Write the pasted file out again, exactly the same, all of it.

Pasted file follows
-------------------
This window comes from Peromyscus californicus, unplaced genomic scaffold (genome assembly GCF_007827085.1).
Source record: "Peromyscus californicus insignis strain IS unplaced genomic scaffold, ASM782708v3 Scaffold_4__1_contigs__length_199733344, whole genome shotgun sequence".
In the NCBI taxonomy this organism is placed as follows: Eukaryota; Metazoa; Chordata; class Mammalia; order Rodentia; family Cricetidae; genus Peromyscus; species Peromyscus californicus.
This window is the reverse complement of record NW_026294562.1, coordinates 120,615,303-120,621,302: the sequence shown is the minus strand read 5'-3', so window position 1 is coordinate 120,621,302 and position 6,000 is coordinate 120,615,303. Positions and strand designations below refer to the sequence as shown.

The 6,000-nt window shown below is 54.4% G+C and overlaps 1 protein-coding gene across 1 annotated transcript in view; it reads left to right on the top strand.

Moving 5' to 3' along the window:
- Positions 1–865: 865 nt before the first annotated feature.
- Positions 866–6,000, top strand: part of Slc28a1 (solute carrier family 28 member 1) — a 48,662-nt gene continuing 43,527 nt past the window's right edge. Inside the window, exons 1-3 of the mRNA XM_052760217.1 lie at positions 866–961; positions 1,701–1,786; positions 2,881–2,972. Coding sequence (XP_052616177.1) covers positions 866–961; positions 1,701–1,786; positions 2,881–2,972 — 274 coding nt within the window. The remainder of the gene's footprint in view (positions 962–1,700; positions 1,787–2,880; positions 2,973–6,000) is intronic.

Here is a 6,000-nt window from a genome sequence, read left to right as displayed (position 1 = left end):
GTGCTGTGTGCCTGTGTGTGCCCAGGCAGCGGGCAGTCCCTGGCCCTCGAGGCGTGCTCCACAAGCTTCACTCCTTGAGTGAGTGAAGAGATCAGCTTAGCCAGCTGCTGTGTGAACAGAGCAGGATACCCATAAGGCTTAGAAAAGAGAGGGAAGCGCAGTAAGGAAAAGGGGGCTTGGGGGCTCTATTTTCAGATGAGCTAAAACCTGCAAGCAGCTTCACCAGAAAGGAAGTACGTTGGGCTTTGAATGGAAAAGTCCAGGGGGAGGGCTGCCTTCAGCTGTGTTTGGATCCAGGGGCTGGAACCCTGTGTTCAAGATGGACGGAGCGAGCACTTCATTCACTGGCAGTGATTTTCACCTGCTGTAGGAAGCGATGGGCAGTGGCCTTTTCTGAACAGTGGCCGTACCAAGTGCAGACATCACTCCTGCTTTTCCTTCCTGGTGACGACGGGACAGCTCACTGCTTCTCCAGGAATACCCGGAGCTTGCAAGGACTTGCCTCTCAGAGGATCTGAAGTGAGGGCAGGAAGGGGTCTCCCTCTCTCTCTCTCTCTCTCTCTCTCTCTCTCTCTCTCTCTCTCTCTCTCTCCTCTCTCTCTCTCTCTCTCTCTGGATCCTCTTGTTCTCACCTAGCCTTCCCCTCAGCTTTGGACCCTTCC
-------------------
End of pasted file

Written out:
This window comes from Peromyscus californicus, unplaced genomic scaffold (genome assembly GCF_007827085.1).
Source record: "Peromyscus californicus insignis strain IS unplaced genomic scaffold, ASM782708v3 Scaffold_4__1_contigs__length_199733344, whole genome shotgun sequence".
In the NCBI taxonomy this organism is placed as follows: Eukaryota; Metazoa; Chordata; class Mammalia; order Rodentia; family Cricetidae; genus Peromyscus; species Peromyscus californicus.
This window is the reverse complement of record NW_026294562.1, coordinates 120,615,303-120,621,302: the sequence shown is the minus strand read 5'-3', so window position 1 is coordinate 120,621,302 and position 6,000 is coordinate 120,615,303. Positions and strand designations below refer to the sequence as shown.

The 6,000-nt window shown below is 54.4% G+C and overlaps 1 protein-coding gene across 1 annotated transcript in view; it reads left to right on the top strand.

Moving 5' to 3' along the window:
- Positions 1–865: 865 nt before the first annotated feature.
- Positions 866–6,000, top strand: part of Slc28a1 (solute carrier family 28 member 1) — a 48,662-nt gene continuing 43,527 nt past the window's right edge. Inside the window, exons 1-3 of the mRNA XM_052760217.1 lie at positions 866–961; positions 1,701–1,786; positions 2,881–2,972. Coding sequence (XP_052616177.1) covers positions 866–961; positions 1,701–1,786; positions 2,881–2,972 — 274 coding nt within the window. The remainder of the gene's footprint in view (positions 962–1,700; positions 1,787–2,880; positions 2,973–6,000) is intronic.

Here is a 6,000-nt window from a genome sequence, read left to right as displayed (position 1 = left end):
GTGCTGTGTGCCTGTGTGTGCCCAGGCAGCGGGCAGTCCCTGGCCCTCGAGGCGTGCTCCACAAGCTTCACTCCTTGAGTGAGTGAAGAGATCAGCTTAGCCAGCTGCTGTGTGAACAGAGCAGGATACCCATAAGGCTTAGAAAAGAGAGGGAAGCGCAGTAAGGAAAAGGGGGCTTGGGGGCTCTATTTTCAGATGAGCTAAAACCTGCAAGCAGCTTCACCAGAAAGGAAGTACGTTGGGCTTTGAATGGAAAAGTCCAGGGGGAGGGCTGCCTTCAGCTGTGTTTGGATCCAGGGGCTGGAACCCTGTGTTCAAGATGGACGGAGCGAGCACTTCATTCACTGGCAGTGATTTTCACCTGCTGTAGGAAGCGATGGGCAGTGGCCTTTTCTGAACAGTGGCCGTACCAAGTGCAGACATCACTCCTGCTTTTCCTTCCTGGTGACGACGGGACAGCTCACTGCTTCTCCAGGAATACCCGGAGCTTGCAAGGACTTGCCTCTCAGAGGATCTGAAGTGAGGGCAGGAAGGGGTCTCCCTCTCTCTCTCTCTCTCTCTCTCTCTCTCTCTCTCTCTCTCTCTCTCTCTCCTCTCTCTCTCTCTCTCTCTCTGGATCCTCTTGTTCTCACCTAGCCTTCCCCTCAGCTTTGGACCCTTCC